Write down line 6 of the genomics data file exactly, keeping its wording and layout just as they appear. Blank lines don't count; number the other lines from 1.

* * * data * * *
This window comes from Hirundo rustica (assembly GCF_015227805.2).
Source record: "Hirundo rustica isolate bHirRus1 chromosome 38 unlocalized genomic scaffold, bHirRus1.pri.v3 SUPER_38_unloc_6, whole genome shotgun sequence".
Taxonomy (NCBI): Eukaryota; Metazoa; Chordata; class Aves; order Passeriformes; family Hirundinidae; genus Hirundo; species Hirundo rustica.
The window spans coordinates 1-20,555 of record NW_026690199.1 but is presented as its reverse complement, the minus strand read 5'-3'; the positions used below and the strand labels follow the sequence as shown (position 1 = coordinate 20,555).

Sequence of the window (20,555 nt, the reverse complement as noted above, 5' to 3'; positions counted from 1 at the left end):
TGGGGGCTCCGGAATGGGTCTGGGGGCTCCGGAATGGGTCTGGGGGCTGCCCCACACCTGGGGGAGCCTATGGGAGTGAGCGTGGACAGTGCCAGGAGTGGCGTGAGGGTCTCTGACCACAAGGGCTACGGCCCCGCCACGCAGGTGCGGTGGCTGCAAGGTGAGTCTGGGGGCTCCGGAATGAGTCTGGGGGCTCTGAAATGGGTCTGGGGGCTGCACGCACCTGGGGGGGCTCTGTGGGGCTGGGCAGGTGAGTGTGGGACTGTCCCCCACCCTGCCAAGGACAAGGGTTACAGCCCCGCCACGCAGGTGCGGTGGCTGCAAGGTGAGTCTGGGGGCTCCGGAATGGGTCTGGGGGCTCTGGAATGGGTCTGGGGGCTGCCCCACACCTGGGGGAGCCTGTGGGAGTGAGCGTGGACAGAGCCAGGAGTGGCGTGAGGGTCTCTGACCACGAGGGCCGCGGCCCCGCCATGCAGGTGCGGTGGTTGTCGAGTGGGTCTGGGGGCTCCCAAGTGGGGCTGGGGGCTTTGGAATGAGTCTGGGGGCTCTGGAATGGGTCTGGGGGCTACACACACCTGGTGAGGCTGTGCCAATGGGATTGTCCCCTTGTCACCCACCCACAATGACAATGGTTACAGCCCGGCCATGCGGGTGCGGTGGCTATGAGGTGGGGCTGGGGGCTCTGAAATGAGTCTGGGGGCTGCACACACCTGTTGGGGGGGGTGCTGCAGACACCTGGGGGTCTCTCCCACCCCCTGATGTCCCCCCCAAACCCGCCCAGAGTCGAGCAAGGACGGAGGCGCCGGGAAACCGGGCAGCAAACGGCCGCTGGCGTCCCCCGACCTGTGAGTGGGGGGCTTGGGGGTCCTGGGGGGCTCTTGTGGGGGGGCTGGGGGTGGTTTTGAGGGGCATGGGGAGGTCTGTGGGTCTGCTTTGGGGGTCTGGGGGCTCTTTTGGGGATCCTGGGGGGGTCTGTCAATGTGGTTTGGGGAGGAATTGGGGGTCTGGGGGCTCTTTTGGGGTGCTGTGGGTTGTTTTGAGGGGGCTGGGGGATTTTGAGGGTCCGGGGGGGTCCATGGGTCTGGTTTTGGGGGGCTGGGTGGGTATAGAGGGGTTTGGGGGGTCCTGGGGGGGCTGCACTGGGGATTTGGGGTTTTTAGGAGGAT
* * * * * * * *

TGGGGGCTCCGGAATGGGTCTGGGGGCTCCGGAATGGGTCTGGGGGCTGCCCCACACCTGGGGGAGCCTATGGGAGTGAGCGTGGACAGTGCCAGGAGTGGCGTGAGGGTCTCTGACCACAAGGGCTACGGCCCCGCCACGCAGGTGCGGTGGCTGCAAGGTGAGTCTGGGGGCTCCGGAATGAGTCTGGGGGCTCTGAAATGGGTCTGGGGGCTGCACGCACCTGGGGGGGCTCTGTGGGGCTGGGCAGGTGAGTGTGGGACTGTCCCCCACCCTGCCAAGGACAAGGGTTACAGCCCCGCCACGCAGGTGCGGTGGCTGCAAGGTGAGTCTGGGGGCTCCGGAATGGGTCTGGGGGCTCTGGAATGGGTCTGGGGGCTGCCCCACACCTGGGGGAGCCTGTGGGAGTGAGCGTGGACAGAGCCAGGAGTGGCGTGAGGGTCTCTGACCACGAGGGCCGCGGCCCCGCCATGCAGGTGCGGTGGTTGTCGAGTGGGTCTGGGGGCTCCCAAGTGGGGCTGGGGGCTTTGGAATGAGTCTGGGGGCTCTGGAATGGGTCTGGGGGCTACACACACCTGGTGAGGCTGTGCCAATGGGATTGTCCCCTTGTCACCCACCCACAATGACAATGGTTACAGCCCGGCCATGCGGGTGCGGTGGCTATGAGGTGGGGCTGGGGGCTCTGAAATGAGTCTGGGGGCTGCACACACCTGTTGGGGGGGGTGCTGCAGACACCTGGGGGTCTCTCCCACCCCCTGATGTCCCCCCCAAACCCGCCCAGAGTCGAGCAAGGACGGAGGCGCCGGGAAACCGGGCAGCAAACGGCCGCTGGCGTCCCCCGACCTGTGAGTGGGGGGCTTGGGGGTCCTGGGGGGCTCTTGTGGGGGGGCTGGGGGTGGTTTTGAGGGGCATGGGGAGGTCTGTGGGTCTGCTTTGGGGGTCTGGGGGCTCTTTTGGGGATCCTGGGGGGGTCTGTCAATGTGGTTTGGGGAGGAATTGGGGGTCTGGGGGCTCTTTTGGGGTGCTGTGGGTTGTTTTGAGGGGGCTGGGGGATTTTGAGGGTCCGGGGGGGTCCATGGGTCTGGTTTTGGGGGGCTGGGTGGGTATAGAGGGGTTTGGGGGGTCCTGGGGGGGCTGCACTGGGGATTTGGGGTTTTTAGGAGGAT